beauty

Myth or fact: Does rinsing your hair with cold water really make it shinier?

Image: iStock.

Blasting your head with freezing water at the end of a warm shower is about the last thing any sane person feels like doing in winter. Yet there are many of us who willingly undergo this water torture because we’ve been told it will bestow Kate Middleton-esque gloss upon our hair.

Whether you heard it from a magazine, your big sister, hairdresser, or Miranda Kerr (who says it makes her hair “really shiny”, the ‘cold rinse = glossy hair’ belief has been around for a long, long time.

The theory goes something like this: warm water opens the hair cuticle — the outermost layer of each strand — making it appear more dull. Blasting it with cold water supposedly ‘seals’ the cuticle, making your strands appear smoother and shinier.

RELATED: 3 reasons why cleansing your face in the shower isn’t the best idea.

On paper it sounds kind of legit… but does that make it true? Well, not necessarily.

Dr Tim Moore, Chief Technical Officer at ghd’s Research and Development Facility, told The Glow his team has explored this popular myth, but to date they haven’t found any solid, scientific proof it works. (Post continues after gallery.)

“People say a lot of things in the hair styling and beauty industries and some of it is spot on… so we looked at it and said, ‘Does this have any real scientific benefit behind it?'” Dr Moore said.

“But we haven’t found it. We can’t see any changes in tensile strength, we can’t see any changes in shine or anything like that, so we haven’t been able to prove anything.”

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He’s not the only skeptic. According to Dr. Eric Pressly, one of the inventors of Olaplex, water does have the ability to open or close the hair follicle through absorption and swelling processes — however, he adds this has little to do with temperature.

“This is a very fast process, and the difference between hot and cold water is negligible,” Pressly told Into the Gloss.

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A cool rinse might feel nice, but it won't necessarily result in royal shininess.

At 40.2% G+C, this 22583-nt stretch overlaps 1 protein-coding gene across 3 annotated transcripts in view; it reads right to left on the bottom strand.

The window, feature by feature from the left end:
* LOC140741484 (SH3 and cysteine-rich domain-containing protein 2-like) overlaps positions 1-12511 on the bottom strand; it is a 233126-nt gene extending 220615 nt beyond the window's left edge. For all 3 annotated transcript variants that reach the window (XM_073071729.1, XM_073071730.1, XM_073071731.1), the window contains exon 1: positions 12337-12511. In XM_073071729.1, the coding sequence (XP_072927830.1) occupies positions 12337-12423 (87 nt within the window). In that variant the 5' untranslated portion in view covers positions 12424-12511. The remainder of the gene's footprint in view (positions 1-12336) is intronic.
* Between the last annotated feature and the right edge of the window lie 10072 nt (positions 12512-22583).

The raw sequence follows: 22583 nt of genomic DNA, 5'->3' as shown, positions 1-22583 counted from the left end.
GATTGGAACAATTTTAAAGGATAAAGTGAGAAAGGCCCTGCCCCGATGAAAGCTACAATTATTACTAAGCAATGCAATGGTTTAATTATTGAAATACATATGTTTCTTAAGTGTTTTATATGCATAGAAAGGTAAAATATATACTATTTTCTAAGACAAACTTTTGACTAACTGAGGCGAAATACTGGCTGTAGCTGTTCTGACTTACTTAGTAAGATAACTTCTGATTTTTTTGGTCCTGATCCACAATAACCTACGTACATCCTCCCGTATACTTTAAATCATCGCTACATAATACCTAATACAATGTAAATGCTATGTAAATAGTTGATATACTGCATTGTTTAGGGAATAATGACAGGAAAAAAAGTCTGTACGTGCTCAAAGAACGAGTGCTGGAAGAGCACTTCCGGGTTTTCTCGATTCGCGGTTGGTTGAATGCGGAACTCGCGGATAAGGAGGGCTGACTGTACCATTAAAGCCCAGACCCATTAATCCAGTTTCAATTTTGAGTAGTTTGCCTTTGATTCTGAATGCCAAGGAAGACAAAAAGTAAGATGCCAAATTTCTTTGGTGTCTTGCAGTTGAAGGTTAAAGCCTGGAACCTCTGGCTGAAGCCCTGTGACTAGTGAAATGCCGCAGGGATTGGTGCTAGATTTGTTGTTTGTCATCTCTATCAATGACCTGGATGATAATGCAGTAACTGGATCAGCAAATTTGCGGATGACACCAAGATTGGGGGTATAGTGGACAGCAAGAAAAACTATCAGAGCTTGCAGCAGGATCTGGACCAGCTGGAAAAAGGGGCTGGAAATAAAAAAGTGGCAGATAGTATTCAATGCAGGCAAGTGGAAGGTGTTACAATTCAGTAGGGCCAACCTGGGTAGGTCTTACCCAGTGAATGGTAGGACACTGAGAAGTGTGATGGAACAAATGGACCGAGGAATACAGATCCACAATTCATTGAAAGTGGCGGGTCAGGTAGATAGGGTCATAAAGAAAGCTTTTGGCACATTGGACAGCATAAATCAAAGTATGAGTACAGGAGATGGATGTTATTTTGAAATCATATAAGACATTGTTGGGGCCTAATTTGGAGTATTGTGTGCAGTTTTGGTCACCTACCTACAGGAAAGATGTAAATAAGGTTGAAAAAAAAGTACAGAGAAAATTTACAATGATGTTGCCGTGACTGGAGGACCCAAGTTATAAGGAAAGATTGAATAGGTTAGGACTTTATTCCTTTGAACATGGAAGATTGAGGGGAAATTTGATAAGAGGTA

This was corroborated by Anabel Kingsley of the Philip Kingsley Trichological Clinic, who told the website: "[O]nce the hair has grown past the scalp, it is technically dead tissue — it neither contains blood vessels nor nerves. Rinsing with cold water therefore has the same effect on hair as rinsing with warm water does."

So, in other words, we're freezing our heads for no good reason. Of course, if you like a cool rinse for the refreshment benefits and/or bragging rights, go ahead — but don't expect to miraculously reflect light from every one of your hair strands afterwards.

RELATED: How washing my hair with oil-based products actually made my hair less oily.

That doesn't mean you need to abandon your quest for silky, shiny hair.

The very savvy Zoe Foster Blake has a few handy tricks up her sleeve, like drying your hair by patting it with a cotton T-shirt rather than scrubbing it with a towel — this will keep your hair's cuticles flatter, and thus look shinier (a good option for all you curly-haired readers). (Post continues after gallery.)

Foster Blake also recommends keeping your hair healthy through regular treatments and trims; and if you dye your own hair, select products with highly reflective, luminous finishes.

Interestingly, although a cold rinse apparently doesn't yield much of an impact on your hair, the cold blast button on your hair dryer does.

RELATED: "I haven't washed my hair with shampoo in 6 years."

"One thing that does [work] is the cold shock on your hair dryer. For example, if you're using a heat styler on your hair and you fire a cold shot at it, it then sets the style because it cools it back down again," Dr Tim Moore explains.

"Maybe people see that happening and think if they wash their hair and zap it with cold water, that it's good too."


Do you rinse your hair with cold water? Does it make a difference for you?

Tags: glow-guide , hair , hair-myths , shiny-hair
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